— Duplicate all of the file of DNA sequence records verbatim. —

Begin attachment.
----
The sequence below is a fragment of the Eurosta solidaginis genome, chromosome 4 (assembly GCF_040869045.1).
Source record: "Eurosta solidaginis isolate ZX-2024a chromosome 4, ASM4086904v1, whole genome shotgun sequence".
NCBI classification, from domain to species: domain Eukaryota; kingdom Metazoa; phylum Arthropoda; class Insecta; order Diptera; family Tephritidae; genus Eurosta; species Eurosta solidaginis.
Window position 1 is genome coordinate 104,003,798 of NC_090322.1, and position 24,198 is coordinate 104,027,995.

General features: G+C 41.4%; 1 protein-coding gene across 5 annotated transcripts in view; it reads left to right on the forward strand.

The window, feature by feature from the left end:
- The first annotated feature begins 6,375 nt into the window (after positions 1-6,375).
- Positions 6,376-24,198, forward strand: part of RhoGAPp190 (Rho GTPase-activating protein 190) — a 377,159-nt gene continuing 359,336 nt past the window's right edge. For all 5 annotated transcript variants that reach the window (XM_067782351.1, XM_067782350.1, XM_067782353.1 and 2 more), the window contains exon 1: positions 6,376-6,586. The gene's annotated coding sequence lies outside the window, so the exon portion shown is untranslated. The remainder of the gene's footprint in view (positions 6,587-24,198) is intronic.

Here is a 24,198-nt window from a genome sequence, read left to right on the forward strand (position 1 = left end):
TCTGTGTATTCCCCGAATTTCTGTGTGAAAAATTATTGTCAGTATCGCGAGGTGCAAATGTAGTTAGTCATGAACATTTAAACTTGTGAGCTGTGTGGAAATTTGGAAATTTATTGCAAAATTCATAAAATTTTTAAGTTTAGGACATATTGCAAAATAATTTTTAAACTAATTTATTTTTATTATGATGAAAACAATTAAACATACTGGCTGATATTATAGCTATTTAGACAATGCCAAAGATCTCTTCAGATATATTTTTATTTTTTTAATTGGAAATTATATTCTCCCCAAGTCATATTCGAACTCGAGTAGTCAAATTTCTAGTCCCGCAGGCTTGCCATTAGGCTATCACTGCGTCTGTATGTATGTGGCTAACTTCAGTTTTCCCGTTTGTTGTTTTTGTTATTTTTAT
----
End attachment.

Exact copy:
The sequence below is a fragment of the Eurosta solidaginis genome, chromosome 4 (assembly GCF_040869045.1).
Source record: "Eurosta solidaginis isolate ZX-2024a chromosome 4, ASM4086904v1, whole genome shotgun sequence".
NCBI classification, from domain to species: domain Eukaryota; kingdom Metazoa; phylum Arthropoda; class Insecta; order Diptera; family Tephritidae; genus Eurosta; species Eurosta solidaginis.
Window position 1 is genome coordinate 104,003,798 of NC_090322.1, and position 24,198 is coordinate 104,027,995.

General features: G+C 41.4%; 1 protein-coding gene across 5 annotated transcripts in view; it reads left to right on the forward strand.

The window, feature by feature from the left end:
- The first annotated feature begins 6,375 nt into the window (after positions 1-6,375).
- Positions 6,376-24,198, forward strand: part of RhoGAPp190 (Rho GTPase-activating protein 190) — a 377,159-nt gene continuing 359,336 nt past the window's right edge. For all 5 annotated transcript variants that reach the window (XM_067782351.1, XM_067782350.1, XM_067782353.1 and 2 more), the window contains exon 1: positions 6,376-6,586. The gene's annotated coding sequence lies outside the window, so the exon portion shown is untranslated. The remainder of the gene's footprint in view (positions 6,587-24,198) is intronic.

Here is a 24,198-nt window from a genome sequence, read left to right on the forward strand (position 1 = left end):
TCTGTGTATTCCCCGAATTTCTGTGTGAAAAATTATTGTCAGTATCGCGAGGTGCAAATGTAGTTAGTCATGAACATTTAAACTTGTGAGCTGTGTGGAAATTTGGAAATTTATTGCAAAATTCATAAAATTTTTAAGTTTAGGACATATTGCAAAATAATTTTTAAACTAATTTATTTTTATTATGATGAAAACAATTAAACATACTGGCTGATATTATAGCTATTTAGACAATGCCAAAGATCTCTTCAGATATATTTTTATTTTTTTAATTGGAAATTATATTCTCCCCAAGTCATATTCGAACTCGAGTAGTCAAATTTCTAGTCCCGCAGGCTTGCCATTAGGCTATCACTGCGTCTGTATGTATGTGGCTAACTTCAGTTTTCCCGTTTGTTGTTTTTGTTATTTTTAT